Mar 04 2012
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OPEC Shia-Sunni split?
Chatham House says OPEC may be heading for a Shia-Sunni split, but it appears to have discounted the group's enduring powers and its resilience despite wars and severe disputes between member states.
Social media and the Iranian state news channel reported that an explosion destroyed a pipeline in the restive eastern Saudi Arabia, near the Ras Tanura refinery but was denied by the Interior Ministry.
The oil-rich Eastern province is the heartland of Saudi Shias and has seen sporadic episodes of protests and unrest since the Arab uprising. The great fear among risk consultants is that Saudi Shias may stage some quite of large-scale demonstration in sympathy with their Bahraini brethren.
But Saudi forces have successfully quashed any hint of disturbance in the eastern province, just as they did when Bahrain's Shia citizens rose up against their regime.
While Saudi Arabia has accused Iran for meddling in Bahrain and the Eastern province, to-date the two countries have not let their political and religious differences come in the way of their common economic interests, ie. high oil prices.
Events are now more complicated as the international sanctions against Tehran start to weigh in on oil prices. Brent rose 10.5% in February alone and the false news of an explosion in Saudi merely highlighted how jittery market sentiment is at the moment.
Iran has warned Gulf states not to replace its oil supply with their own, but to date GCC has paid little attention. Oddly enough, ignoring quota has never been a deal breaker among OPEC members.
It's when prices go south that could stir trouble in OPEC ranks.
"A growing Sunni-Shia split within OPEC may threaten the management of the oil market in the event of downward pressure on prices if the global economy reverts to recession," wrote Paul Stevens, energy analyst at Chatham House.
The consultancy points to the OPEC meeting last year which Saudi Oil Minister Ali AlNaimi termed the "worst" he had ever attended.
"The recent intervention of Saudi Arabia in Bahrain has brought relations with Iran to an extremely low point. This is likely to last as the Arab uprisings deepen divisions between Sunni and Shi'a regimes in the region. It aggravates the already poor relationship between King Abdullah and Nouri Al Maliki's Shi'a government in Iraq," says Steven.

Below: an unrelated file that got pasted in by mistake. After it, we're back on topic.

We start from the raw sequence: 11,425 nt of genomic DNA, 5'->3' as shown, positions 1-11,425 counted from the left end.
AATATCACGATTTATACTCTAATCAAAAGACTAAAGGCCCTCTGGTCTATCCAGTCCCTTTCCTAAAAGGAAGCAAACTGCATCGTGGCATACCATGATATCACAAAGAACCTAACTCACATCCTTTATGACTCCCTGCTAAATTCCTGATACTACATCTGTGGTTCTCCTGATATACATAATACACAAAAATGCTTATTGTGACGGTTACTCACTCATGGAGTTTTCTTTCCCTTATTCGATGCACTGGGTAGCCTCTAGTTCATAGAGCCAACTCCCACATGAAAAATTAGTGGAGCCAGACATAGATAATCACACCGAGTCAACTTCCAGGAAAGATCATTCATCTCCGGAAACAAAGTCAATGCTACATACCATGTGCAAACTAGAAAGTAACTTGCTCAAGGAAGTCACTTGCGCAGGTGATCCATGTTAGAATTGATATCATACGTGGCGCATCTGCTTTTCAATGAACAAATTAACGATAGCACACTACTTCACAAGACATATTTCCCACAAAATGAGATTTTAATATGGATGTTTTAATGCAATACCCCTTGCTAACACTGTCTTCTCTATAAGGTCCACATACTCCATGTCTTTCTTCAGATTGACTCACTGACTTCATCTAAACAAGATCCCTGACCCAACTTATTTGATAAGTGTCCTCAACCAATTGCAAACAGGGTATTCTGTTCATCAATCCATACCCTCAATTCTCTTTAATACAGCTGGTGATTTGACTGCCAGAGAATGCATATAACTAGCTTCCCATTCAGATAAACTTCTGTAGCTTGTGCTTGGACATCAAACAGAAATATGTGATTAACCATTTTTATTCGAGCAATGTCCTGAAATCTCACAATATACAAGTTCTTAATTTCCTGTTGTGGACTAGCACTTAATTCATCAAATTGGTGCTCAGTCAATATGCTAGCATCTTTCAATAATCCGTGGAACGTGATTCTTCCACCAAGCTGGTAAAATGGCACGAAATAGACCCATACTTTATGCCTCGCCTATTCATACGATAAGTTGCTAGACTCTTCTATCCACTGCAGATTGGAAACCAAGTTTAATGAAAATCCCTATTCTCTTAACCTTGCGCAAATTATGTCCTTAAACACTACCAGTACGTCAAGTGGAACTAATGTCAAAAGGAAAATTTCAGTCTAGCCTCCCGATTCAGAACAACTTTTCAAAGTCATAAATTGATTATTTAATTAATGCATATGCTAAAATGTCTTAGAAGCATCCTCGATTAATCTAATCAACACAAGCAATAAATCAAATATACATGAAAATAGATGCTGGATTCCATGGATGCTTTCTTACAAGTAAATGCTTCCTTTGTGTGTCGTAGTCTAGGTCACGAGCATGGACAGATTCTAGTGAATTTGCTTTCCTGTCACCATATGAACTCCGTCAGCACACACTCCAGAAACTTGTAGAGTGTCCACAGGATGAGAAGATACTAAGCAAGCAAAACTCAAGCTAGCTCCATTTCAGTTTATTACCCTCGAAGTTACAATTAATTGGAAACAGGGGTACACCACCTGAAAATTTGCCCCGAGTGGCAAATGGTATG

The June 8 OPEC meeting was at the height of the crisis in Bahrain, which led to severe tension between Saudi Arabia and Iran.
"This spilled over into the June OPEC meeting. Saudi Arabia had gone into the meeting publicly requesting a formal increase in OPEC output to counter the rising prices," wrote Stevens in a report. "The Iranians managed to create a coalition including Venezuela, the 'official' Libyan delegation, Algeria and several other members to block any attempt to formally increase OPEC output. The result was an extremely acrimonious meeting, which could not even agree on a final press release - previously an unheard-of event at any OPEC meeting."
HISTORY OF CONFLICT... AND PARTNERSHIP
Saudi Arabia and Iran have been at loggerheads within OPEC before and at times their relationship has determined the direction of oil market trends.
The oil price collapse of 1986 was reversed by Saudi Arabia and Iran working together, as was the 1998 collapse when Saudi King Abdullah in Abdulaziz Al Saud decided good relations with Iran were more important for Saudi interests than insisting on pursuing an OPEC policy of non-cooperation with that country.
But more often than not economic interests trump political differences. In December 14 OPEC met again and instead of the fireworks that most analysts were expecting, the Saudi and Iranians quickly agreed on maintaining OPEC output at 30 million bpd.
"Observers noted that the Iranian delegation seemed subdued. This is not so surprising, as in the past deep divisions have been put aside when both countries faced the prospect of much lower oil prices," says Steven.
Chatham House says that future OPEC meetings may well be similar to the acrimonious one in the summer of 2011.
"Whether this matters depends upon the prospects for the development of surplus capacity to produce crude oil in a significant number of OPEC members. The key to this will be what happens to capacity expansion plans, but above all in the near term what happens to oil demand.
"Another issue that would affect OPEC in the longer term is that, if members move towards a greater use of markets and the private sector under a 'democracy develops' scenario, enthusiasm for OPEC membership may dampen."
ENDURING QUALITIES OF OPEC
OPEC has surprised analysts with its enduring qualities. OPEC members have fought with each other (Iraq vs Iran), have invaded member countries (Iraq-Kuwait), often worked against each other and ignored quotas, but somehow the coalition has endured behind one common cause - keeping control of oil supplies and influencing prices.
While Iran and Saudi political relations are perhaps worse than at any time in their history, they retain a common interest: high oil prices.
Iran has higher production costs and needs high oil prices to keep revenues intact especially as it may only be able to export a small amount of its production at discounted prices.
"Meanwhile, as Saudi Arabia has become ever-more generous towards its own population in the light of uprisings elsewhere in the Middle East and North Africa, so it will be less willing to allow oil prices to fall too far: it needs permanently higher oil prices simply to allow its fiscal numbers to add up," says Stephen King, HSBC chief economist.
Will economic interests trump political interests this time around. And will Saudi Arabia and Iran make up just before another OPEC meeting, continuing to confound analysts and critics alike?
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